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Location: 3436 N. 27th St; 2700 Sewell Avenue (southwest corner of 27th & Sewell)
(Note: The long-held address of the property, 2700 Sewell Avenue, is an inappropriate address under the city's current system of assigning street addresses. 2700 would properly have been the address of Stanley Hall on the north side of Sewell, while Vernon School should probably have been addressed off of North 27th Street, as that is the direction the main entrance faces. Vernon Multi-Purpose Center now uses the more appropriate address of 3436 North 27th Street. Quindaro and Western University Historic District, KCKs Urban Planning and Land Use, 06 Jan 2005)
Building Built/Opened: 1936
Building Closed: 1971/72 school year
Vernon School was originally known as the Colored School of Quindaro., and was a stone building, replaced by a four-4oom brick structure after the turn of the century. It was later named Vernon School after Bishop William T. Vernon, of Western University and Registrar of the U.S. Treasury. This school had its own school district, No. 17, with an all African-American school board. The current building was constructed in 1936 by the WPA and still operated as a segregated school. After annexation of the Washington District by the KCKs Public Schools (USD 500) in 1967, the school was discontinued and the pupils transferred to the Quindaro Elementary School (two blocks south), which is, itself, descended from the all-white Quindaro School. The Vernon School building later housed the Vernon Community Center, and was placed on the Register of Historic Kansas Places 21 August 2004.
1858: April 12: "The Common Council's Committee on Finance issued a report on the Quindaro school fund after one year. The school for white children had been built at a cost of $2,000, with a teacher employed at $700, while in apparent response to Mayor Gray's proposal, a school for black children had been established at a cost of $500, with a teacher at $300. The disparities may have been as much a reflection of the actual numbers of children served as the racial prejudices of Quindaro's citizens, but it should be remembered that at the time, such prejudices were common even among those who believed that slavery was morally indefensible." (Quindaro and Western University Historic District, KCKs Urban Planning and Land Use, 06 Jan 2005)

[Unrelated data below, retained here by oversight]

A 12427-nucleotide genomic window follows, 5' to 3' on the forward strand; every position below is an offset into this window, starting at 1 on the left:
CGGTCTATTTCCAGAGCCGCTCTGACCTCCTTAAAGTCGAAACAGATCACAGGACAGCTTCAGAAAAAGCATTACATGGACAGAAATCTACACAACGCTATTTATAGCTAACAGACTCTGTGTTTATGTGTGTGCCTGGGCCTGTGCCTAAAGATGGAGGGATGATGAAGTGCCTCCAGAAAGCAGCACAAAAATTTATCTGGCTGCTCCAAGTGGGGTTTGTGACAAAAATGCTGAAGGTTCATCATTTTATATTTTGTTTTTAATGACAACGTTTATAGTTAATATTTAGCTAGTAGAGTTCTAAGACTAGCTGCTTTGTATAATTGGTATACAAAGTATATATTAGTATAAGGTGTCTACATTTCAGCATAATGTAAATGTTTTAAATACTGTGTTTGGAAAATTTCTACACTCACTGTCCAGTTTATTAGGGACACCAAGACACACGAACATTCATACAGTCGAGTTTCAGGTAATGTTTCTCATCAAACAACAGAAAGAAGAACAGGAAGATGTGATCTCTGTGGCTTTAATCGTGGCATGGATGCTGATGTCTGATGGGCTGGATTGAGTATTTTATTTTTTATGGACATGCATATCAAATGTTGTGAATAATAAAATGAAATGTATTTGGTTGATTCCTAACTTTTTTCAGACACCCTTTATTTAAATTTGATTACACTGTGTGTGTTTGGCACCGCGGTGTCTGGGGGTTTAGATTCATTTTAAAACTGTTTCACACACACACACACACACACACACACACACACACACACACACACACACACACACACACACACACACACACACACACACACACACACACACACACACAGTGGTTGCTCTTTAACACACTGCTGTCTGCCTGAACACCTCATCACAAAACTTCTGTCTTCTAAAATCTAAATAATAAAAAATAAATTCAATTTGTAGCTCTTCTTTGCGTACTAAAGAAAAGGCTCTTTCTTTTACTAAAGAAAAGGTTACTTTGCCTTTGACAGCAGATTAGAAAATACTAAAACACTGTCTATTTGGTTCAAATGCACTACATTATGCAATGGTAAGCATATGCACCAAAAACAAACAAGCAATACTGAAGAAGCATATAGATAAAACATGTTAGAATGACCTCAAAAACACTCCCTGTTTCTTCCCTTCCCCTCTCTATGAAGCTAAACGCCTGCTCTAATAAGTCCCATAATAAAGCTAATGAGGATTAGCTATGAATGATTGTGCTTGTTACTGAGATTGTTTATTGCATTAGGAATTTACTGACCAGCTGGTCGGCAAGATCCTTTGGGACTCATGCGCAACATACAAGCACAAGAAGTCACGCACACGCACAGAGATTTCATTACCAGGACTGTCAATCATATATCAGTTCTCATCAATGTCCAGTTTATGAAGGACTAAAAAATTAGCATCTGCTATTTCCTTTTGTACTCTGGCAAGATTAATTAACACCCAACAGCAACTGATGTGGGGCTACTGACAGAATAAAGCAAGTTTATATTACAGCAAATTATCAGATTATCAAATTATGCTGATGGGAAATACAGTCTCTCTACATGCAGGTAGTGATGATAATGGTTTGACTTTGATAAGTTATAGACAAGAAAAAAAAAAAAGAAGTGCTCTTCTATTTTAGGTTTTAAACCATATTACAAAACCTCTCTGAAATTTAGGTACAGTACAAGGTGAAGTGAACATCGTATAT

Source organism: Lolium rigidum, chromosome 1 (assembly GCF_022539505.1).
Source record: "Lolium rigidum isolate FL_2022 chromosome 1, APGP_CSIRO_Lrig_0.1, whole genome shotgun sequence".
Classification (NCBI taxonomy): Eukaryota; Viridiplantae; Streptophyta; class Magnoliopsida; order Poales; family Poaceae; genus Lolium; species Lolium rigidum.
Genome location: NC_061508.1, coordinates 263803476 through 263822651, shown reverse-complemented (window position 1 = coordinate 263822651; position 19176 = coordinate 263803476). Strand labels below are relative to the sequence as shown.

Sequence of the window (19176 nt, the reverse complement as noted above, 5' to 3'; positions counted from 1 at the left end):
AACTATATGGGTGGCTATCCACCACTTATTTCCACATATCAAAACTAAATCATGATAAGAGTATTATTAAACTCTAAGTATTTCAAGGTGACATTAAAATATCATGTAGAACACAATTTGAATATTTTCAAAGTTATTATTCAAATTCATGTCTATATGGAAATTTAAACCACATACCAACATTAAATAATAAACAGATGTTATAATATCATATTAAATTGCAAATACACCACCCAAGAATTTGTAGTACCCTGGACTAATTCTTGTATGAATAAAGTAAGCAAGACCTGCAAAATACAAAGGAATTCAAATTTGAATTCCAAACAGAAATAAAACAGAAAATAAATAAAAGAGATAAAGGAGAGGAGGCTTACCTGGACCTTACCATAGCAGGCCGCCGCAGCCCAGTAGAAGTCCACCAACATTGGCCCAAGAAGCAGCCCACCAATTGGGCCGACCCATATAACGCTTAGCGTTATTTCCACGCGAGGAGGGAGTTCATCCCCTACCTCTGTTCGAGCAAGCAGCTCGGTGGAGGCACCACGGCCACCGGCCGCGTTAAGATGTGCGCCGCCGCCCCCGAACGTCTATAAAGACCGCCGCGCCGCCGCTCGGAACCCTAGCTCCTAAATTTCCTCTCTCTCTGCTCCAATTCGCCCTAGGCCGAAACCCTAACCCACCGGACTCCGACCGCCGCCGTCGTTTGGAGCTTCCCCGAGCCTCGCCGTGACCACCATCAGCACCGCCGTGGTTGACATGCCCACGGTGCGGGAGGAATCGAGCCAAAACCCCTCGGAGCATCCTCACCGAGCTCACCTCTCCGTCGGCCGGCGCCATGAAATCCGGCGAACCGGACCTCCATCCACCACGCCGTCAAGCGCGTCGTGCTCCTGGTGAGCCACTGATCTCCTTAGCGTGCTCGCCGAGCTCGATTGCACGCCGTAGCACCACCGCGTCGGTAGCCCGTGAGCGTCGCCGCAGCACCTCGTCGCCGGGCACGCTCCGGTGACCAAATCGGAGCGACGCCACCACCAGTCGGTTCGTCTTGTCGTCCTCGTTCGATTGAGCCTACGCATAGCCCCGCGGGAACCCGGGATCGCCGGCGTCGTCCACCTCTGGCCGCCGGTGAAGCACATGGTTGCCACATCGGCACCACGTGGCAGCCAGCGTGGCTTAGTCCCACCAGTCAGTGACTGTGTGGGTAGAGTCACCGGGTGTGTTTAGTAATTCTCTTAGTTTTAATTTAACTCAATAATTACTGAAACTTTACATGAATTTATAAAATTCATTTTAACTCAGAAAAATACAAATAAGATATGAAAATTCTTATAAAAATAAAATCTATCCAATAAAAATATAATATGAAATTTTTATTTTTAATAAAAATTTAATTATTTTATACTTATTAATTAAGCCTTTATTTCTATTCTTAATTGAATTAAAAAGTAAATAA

(Officers, Wyandott Gazette, 17 July 1873 - Edward Banks, David Dale and Levi Seals)
May 13: Quindaro voters approve Negro suffrage in municipal elections, but at the same time vote to continue separate school systems. (Quindaro and Western University Historic District, KCKs Urban Planning and Land Use, 06 Jan 2005)
One person who did not support racial segregation in the schools was Mrs. Clarina Nichols. Her daughter Bertie Carpenter operated a private school in Quindaro which served both white and black children, but a May 2, 1859 letter from Mrs. Nichols to her friend Susan Wattles indicated that this was not a widely popular position to take:
"My daughter has recommenced her school with 13 white and col'd and 3 or 4 more promised. She has an offer of a School in Lawrence at $100. No question she could have 30 to 40 scholars here at $499 per qtr. if she would exclude col'd children, but we have concluded, tho' it looks like starving for our principles, that we will wait till we have starved before we abandon them." (Quindaro and Western University Historic District, KCKs Urban Planning and Land Use, 06 Jan 2005)
1872 - January 6 - the Colored Normal School of Quindaro was established by the Kansas State Legislature. This school was to function as part of Freedman's University (Western University).
1950: Addition of two rooms. "Schools in KCKs in Years of Change, 1964-86," by O. L. Plucker, Superintendent Emeritus, June, 1987
In January of 1967, Vernon Elementary School was part of USD 201 attached to the Kansas City, Kansas Schools. Due to population changes in the neighborhood and the unavailability for expansion, Vernon closed at the end of the 1971/72 school year. According to a Kansan article of October 15, 1967, the building was in extremely poor condition and would be cut off by the I-635 trafficway. It did help to ease the overcrowding of Quindaro Elementary during the 1967 school year.